Tuning In - The Rebirth of Radio
Does Anybody Still Listen to The Radio?
In this day and age, how many people still listen to the radio?
Most of my exposure to music comes to me by browsing the internet or going on itunes or listening to my own CD collection.
The only time I listen to the radio is when I am forced to when my alarm goes off at 6:10 a.m. every morning; I get woken up by a song.
So when did I tune out? It was in about 1983 I think - 30 years ago!
But this got me thinking - has everybody else stopped listening to the radio or am I the only one?
Has radio got the chutzpah to survive in this new world of music on the move - through Pandora and the likes?
Radio as a media may be older than our great grandparents but has it moved with the times?
Is radio alive and well in 2013?
Radio Days - The Golden Age of Radio
In the USA, the golden age of radio started in the 1920s and lasted right until the 1950s when television became the most popular media and radio producers finally acknowledged that radio would have to take second place to this new, modern visual media.
The UK didn't have any pop music on radio until pirate radio stations set themselves up in the 1960s.
So radio was beaten down by television, and video in its turn (think of The Buggles, 'Video Killed The Radio Star') and then television's music programmes like Top of The Pops gave way to MTV, VH1 and now about 100 satellite channels devoted to nothing but music.
So is radio still dying? Has the internet sounded the death knell for radio?
In a word....NO!
In 2012 Radio Was Never More Popular!
In the USA at the present time there are almost 13,500 radio stations.
Over 6,000 of these are commercial FM stations, the others are either educational FM stations or AM stations.
Evidence in 2010 actually showed that in 2009, radio listeners over the age of 12 increased by about 5% on the last listener figures taken in 2005.
An amazing number of people tune in to radio - an estimated 246 million Americans listen to the radio every day.
More recently, there has been emphasis on including FM radio on more low end mobile phones too which shows that radio still has an audience. Its integration onto modern technology is proof of its renaissance as a popular medium.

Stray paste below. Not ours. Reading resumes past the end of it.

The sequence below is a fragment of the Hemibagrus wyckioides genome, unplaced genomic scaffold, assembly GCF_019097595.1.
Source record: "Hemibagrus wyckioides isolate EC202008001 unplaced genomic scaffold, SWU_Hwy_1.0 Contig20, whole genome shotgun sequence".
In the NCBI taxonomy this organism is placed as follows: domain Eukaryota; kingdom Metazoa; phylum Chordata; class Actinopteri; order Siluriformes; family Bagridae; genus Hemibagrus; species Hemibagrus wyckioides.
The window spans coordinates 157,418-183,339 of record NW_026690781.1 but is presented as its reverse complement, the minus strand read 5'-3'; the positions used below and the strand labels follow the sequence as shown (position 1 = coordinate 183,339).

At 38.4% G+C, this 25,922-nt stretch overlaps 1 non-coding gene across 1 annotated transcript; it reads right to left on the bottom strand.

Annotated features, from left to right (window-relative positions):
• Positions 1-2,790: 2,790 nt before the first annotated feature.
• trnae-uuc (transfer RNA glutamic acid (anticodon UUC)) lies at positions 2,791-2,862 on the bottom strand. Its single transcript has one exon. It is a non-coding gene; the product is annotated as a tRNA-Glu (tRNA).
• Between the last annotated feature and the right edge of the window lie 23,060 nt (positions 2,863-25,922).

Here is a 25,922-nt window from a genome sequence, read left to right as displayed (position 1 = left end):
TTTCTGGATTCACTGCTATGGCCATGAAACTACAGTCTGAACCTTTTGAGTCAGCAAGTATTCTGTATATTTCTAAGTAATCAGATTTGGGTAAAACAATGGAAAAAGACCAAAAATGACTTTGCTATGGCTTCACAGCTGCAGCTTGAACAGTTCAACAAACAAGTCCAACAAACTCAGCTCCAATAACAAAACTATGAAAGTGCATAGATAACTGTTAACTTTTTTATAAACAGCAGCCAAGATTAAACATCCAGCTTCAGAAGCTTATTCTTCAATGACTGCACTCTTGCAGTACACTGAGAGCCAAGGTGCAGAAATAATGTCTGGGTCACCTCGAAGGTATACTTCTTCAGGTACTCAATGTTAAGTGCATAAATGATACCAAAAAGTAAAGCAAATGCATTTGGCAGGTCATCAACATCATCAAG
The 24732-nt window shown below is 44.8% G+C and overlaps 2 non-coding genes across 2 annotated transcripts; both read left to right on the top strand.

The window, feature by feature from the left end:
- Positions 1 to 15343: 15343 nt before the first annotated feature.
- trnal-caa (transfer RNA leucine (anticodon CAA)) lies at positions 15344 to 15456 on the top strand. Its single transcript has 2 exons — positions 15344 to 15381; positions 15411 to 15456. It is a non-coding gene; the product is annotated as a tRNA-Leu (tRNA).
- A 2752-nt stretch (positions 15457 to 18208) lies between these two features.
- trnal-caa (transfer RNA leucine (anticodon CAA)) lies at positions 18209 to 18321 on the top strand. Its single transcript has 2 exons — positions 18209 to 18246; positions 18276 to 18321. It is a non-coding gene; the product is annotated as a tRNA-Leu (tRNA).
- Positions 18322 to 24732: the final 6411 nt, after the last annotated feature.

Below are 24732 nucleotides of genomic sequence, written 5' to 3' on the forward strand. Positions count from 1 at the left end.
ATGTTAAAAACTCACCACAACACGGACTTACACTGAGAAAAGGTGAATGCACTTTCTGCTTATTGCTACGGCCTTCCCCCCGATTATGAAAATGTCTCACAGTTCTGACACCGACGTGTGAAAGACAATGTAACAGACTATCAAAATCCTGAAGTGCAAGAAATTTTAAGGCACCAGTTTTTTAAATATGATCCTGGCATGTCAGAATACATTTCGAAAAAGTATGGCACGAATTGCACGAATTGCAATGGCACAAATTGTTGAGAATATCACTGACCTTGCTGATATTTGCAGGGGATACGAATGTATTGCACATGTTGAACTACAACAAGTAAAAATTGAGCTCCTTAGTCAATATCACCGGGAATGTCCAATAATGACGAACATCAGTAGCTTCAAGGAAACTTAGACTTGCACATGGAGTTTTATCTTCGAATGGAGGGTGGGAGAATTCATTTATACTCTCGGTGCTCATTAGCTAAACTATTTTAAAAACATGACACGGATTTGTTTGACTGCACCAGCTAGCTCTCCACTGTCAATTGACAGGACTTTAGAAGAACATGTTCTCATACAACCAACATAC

Radio in some ways takes the work out of music selection. I have an ipod Touch but occasionally like to 'shuffle' my songs just so that I get a chance to hear a bit of everything that I like rather than my usual favourite Cocteau Twins albums.
So what has radio done right to keep its listeners?
In the UK, it has realised the potential in having great DJs like Christian O'Connell (Absolute Radio), a professional disc jockey with a great personality.
Christian talks about Twitter, Facebook, his PC, his wife, his kids, the TV, the radio, music, sport - you name it, he can keep you entertained. He also gets a listener to pick a wake up song every morning - this is the one song I listen to on the radio every day (see the video below for today's choice!)
The music list is extensive and interesting - new music and the best of the older music.
In the USA, it has been the ability to change quickly which has kept radio popular. Teenagers in general are using the internet but radio has hung on to a core demographic between the ages of 20 to 70.
If an internet site needs to change something, they usually need to get a programmer or HTML bod in to do it, radio adapts much more quickly to public tastes.
Some American radio station providers have gone out of their way to celebrate America's cultural diversity with Hispanic stations showing the greatest rise in new stations and listeners.
Local companies also prefer the smaller, surer media of radio to reach their core (local) audiences and radio ads are much cheaper than TV ads.
So a media which should have lost its footing in this new technological world is, at the moment anyway, at least holding its own. Long may it last!
Many thanks for reading.